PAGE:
Fats Waller: My Very Good Friend the Milkman Said (1935)

 |   |  1 min read

Fats Waller: My Very Good Friend the Milkman Said (1935)

Paul McCartney covers this old Waller song on his album Kisses on the Bottom where he goes back to songs he knew fondly in his childhood (and isn't the first Beatle to do so, Ringo did a collection "for his mum" with his album Sentimental Journey in 1970).

But here is Waller, a man whose career was cut tragically short when he died in '43 at 39. But then he did rather push himself.

"He liked to ball," said his friend and clarinet player Gene Sedric. "He'd go three or four days without sleep then go to bed for 48 hours."

He also liked his food, hence the name.

But Waller was also something of a stunted talent whose catalogue is ful of minor pieces he could just knock off at will, and as Sedric noted about his record company tossing him weak material, "It seems like they would always give him a whole lot of junky tunes to play because it seemed as if only he could get something out of them".

Waller yearned to do more and frequently spoke doing something different on organ and piano, but in '43 he ran out of time.

But as master of the stride style with an astute left hand finely tuned to swing, Waller gave us more than enough music and some classic compositions such as Ain't Misbehavin' and Honeysuckle Rose. And McCartney used to sing Your Feets Too Big in the Beatles' Hamburg days.

Louis Armstrong once said, "Fats is gone now, but to me he's still here with us. His very good spirit will keep him with us for ages. Right now, every time someone mentions Fats Waller's name, why you can see the grins on all the faces, as if to say 'Yea, yea, yea, yea!' "

Or if you will, "yeah, yeah, yeah", Mr McCartney? 

For more oddities, one-offs or songs with an interesting backstory use the RSS feed for daily updates, and check the massive back-catalogue at From the Vaults.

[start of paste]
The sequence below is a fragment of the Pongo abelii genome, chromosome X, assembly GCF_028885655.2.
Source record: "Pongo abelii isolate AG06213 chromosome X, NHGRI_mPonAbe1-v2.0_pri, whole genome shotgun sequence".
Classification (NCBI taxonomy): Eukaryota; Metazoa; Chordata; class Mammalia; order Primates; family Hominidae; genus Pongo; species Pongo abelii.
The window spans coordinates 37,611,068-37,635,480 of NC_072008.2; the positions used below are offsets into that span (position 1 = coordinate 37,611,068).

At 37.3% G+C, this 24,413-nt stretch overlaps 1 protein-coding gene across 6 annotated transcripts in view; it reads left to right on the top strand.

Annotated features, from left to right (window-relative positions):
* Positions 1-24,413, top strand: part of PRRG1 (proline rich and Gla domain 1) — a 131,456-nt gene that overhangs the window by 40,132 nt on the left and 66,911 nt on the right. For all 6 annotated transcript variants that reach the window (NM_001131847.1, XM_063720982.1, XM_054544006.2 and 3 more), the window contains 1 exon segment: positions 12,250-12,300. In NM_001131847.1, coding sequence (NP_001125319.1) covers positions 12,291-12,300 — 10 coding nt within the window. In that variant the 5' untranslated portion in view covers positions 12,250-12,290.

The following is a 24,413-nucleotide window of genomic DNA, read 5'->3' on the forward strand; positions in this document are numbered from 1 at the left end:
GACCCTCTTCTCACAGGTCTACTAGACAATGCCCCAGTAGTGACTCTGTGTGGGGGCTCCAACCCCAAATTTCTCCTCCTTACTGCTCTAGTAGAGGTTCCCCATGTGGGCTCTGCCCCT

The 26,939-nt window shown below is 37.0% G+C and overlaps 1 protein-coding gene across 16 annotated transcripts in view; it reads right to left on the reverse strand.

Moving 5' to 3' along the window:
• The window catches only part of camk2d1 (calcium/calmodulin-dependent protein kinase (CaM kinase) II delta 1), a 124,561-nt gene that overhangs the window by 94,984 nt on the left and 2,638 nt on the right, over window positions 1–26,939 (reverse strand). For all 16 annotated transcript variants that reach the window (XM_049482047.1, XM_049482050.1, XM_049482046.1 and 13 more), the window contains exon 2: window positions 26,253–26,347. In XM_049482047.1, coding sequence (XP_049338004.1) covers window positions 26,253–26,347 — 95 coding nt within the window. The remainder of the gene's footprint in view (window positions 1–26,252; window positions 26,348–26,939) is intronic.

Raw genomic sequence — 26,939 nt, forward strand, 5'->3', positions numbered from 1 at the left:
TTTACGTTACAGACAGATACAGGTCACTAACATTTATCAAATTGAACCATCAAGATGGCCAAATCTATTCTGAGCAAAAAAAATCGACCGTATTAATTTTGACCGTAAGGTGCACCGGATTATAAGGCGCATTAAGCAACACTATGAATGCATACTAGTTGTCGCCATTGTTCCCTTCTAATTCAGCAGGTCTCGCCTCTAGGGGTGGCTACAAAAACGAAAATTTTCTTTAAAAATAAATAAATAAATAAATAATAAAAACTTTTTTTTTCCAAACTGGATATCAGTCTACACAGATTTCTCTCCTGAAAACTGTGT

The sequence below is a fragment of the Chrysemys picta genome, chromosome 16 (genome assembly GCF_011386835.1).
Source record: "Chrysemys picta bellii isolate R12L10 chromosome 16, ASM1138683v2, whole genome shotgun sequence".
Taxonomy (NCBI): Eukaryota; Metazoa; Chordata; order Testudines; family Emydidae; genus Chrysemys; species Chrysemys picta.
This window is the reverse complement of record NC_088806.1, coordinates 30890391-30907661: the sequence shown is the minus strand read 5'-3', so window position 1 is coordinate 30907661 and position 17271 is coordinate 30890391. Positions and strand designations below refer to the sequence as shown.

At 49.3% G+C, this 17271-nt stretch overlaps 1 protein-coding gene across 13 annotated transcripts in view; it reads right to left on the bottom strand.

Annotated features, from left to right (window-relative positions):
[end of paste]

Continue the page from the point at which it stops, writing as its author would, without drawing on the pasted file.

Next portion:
Share It

Your Comments

post a comment

More from this section   From the Vaults articles index

The Wailers: And I Love Her (1965)

The Wailers: And I Love Her (1965)

Although Bob Marley came to prominence in, and dominated, the Seventies, we often forget he was an exact contemporary of the Beatles in the Sixties. When they were in Abbey Road recording Can't... > Read more

Diane Hildebrand: You Wonder Why You're Lonely (1969)

Diane Hildebrand: You Wonder Why You're Lonely (1969)

The recent Record Store Day made a major gouge in my bank account, but even so there were some accidental bargains in my bag. While waiting in the queue at Southbound Records with some pricey... > Read more

Elsewhere at Elsewhere

THE FAMOUS ELSEWHERE QUESTIONNAIRE: Simon Thacker

THE FAMOUS ELSEWHERE QUESTIONNAIRE: Simon Thacker

Scotland's Simon Thacker is one of Elsewhere's kinda people. He plays classical guitar but has his ears wide open to the world and mostly works in cross-cultural contexts with musicians from India.... > Read more

Toumani Diabate's Symmetric Orchestra: Boulevard de l'Independence (/Elite)

Toumani Diabate's Symmetric Orchestra: Boulevard de l'Independence (/Elite)

Copies of this uplifting album by Diabate from Mali come with an intelligent and interesting DVD-doco which shines a light on the culture of the griot -- a caste of hereditary... > Read more